The department of Speech-Language Pathology conducts clinical research at MMI and Nebraska Medicine. Research topics include understanding how low-tech and high-tech communication tools support speech and language development in early childhood and the development of non-nutritive suck in infants with swallowing difficulties.
Current research includes:
- “Communication Intervention for Children with Down Syndrome”
- This longitudinal study compares the communication skills in young children with Down Syndrome after participating in one of three different treatment conditions: (1) Traditional early intervention, (2) Traditional early intervention + therapy focusing on speech and sign language, and (3) Traditional early intervention + therapy focusing on speech, sign language and a communication device that displays pictures and speaks.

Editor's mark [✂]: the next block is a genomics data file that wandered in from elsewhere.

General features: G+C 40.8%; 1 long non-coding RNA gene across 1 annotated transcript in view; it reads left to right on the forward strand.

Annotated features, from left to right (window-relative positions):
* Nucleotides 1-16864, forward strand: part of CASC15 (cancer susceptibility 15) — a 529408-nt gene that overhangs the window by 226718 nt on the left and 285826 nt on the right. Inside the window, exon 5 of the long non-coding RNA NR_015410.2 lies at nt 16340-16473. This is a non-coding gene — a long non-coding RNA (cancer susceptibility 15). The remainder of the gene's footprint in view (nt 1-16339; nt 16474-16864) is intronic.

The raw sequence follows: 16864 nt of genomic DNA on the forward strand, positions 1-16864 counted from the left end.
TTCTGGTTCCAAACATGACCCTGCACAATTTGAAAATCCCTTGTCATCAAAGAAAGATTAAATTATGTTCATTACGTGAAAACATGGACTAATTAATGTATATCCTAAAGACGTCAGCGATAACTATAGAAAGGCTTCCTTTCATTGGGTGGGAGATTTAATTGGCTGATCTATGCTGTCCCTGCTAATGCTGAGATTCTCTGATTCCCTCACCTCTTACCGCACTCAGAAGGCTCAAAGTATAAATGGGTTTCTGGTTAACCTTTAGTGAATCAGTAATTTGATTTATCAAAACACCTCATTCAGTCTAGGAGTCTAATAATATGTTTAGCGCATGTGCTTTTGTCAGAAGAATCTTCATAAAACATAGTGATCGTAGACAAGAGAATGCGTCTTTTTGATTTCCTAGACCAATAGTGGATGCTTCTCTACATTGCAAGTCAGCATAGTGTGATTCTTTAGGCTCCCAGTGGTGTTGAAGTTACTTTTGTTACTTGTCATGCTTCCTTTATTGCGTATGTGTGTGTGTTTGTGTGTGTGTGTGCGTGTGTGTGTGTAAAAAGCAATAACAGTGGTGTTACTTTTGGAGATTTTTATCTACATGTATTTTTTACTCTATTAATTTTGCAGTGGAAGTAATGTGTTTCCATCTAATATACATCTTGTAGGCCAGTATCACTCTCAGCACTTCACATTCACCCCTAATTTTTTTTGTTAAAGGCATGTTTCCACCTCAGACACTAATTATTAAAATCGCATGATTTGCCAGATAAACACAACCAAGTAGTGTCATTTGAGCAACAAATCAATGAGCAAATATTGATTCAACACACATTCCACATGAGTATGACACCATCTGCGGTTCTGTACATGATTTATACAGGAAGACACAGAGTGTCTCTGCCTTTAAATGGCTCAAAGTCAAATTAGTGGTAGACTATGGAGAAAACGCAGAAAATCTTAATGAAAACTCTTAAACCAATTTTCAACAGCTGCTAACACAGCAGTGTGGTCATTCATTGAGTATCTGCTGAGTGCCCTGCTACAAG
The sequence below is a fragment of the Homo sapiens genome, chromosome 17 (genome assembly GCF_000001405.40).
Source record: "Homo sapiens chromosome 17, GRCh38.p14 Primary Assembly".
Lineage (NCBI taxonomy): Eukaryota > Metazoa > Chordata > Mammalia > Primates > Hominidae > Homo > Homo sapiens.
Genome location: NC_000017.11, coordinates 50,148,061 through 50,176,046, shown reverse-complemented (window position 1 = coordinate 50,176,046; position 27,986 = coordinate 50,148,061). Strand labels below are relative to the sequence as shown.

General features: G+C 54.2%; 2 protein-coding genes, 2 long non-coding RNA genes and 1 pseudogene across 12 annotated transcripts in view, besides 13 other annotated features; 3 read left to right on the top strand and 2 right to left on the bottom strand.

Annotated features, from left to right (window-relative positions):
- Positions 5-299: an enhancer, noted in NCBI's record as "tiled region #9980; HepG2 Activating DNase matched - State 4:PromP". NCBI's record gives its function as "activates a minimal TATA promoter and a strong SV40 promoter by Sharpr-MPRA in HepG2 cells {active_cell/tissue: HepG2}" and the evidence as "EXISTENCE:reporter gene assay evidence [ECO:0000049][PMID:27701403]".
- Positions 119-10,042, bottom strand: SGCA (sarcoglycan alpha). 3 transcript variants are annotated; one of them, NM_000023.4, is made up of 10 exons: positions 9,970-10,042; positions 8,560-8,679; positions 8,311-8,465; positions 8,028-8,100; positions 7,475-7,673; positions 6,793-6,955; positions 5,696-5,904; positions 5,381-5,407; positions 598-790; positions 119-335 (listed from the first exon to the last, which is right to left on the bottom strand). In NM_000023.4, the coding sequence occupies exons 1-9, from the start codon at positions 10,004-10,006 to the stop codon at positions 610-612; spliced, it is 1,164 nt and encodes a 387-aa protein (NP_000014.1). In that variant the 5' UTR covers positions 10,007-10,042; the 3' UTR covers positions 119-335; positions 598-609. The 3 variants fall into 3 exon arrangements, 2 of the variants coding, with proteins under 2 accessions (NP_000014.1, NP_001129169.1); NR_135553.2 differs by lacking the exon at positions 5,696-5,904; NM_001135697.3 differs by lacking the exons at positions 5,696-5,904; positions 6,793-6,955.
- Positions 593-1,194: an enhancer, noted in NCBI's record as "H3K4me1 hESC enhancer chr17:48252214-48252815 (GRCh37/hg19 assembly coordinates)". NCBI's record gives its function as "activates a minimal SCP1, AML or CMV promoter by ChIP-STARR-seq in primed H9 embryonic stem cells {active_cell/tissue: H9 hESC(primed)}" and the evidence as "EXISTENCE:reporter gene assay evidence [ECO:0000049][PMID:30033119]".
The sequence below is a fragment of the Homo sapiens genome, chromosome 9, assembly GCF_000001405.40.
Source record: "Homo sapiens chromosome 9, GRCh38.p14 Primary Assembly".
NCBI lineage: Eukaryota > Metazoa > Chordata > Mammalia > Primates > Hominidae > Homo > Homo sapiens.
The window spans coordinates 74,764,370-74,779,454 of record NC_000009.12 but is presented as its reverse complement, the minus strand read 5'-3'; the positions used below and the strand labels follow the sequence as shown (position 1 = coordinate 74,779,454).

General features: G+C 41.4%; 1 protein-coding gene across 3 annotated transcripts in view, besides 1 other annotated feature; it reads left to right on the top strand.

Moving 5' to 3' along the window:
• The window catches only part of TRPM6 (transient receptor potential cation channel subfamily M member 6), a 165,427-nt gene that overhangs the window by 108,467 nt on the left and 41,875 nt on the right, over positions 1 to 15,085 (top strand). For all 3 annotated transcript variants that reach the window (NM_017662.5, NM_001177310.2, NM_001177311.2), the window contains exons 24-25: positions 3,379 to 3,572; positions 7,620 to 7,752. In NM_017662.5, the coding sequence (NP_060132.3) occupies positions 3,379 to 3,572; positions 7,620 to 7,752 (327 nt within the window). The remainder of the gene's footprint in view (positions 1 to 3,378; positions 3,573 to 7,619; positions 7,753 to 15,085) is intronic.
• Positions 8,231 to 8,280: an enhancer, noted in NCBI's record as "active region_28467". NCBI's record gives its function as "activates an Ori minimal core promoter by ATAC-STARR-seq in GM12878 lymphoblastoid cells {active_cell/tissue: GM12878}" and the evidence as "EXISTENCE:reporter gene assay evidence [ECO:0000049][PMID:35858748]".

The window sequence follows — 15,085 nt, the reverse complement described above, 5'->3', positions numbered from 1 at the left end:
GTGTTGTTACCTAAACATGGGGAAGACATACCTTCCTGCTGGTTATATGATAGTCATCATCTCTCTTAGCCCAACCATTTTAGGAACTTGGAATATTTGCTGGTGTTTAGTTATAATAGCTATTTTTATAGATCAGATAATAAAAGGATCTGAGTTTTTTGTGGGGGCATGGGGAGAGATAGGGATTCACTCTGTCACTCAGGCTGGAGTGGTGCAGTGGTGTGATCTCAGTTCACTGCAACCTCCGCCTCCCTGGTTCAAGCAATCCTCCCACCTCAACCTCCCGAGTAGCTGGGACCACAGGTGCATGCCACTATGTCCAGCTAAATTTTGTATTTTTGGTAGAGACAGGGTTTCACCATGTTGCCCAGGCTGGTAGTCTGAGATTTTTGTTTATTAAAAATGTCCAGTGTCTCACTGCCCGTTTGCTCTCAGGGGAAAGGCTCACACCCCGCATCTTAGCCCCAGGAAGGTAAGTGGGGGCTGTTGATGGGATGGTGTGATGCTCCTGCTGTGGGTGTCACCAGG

- Funding provided by the Munroe-Meyer Guild Grant in 2014.
- “NTrainer Therapy for Infants of Diabetic Mothers”
- This study compares the effectiveness of traditional swallowing therapy to NTrainer therapy, a device that provides small pressure pulses through a pacifier with the exact input needed for an effective suck on a pacifier, on infants of diabetic mothers in the neonatal intensive care unit.
- Funding provided by the Munroe-Meyer Guild Grant in 2015.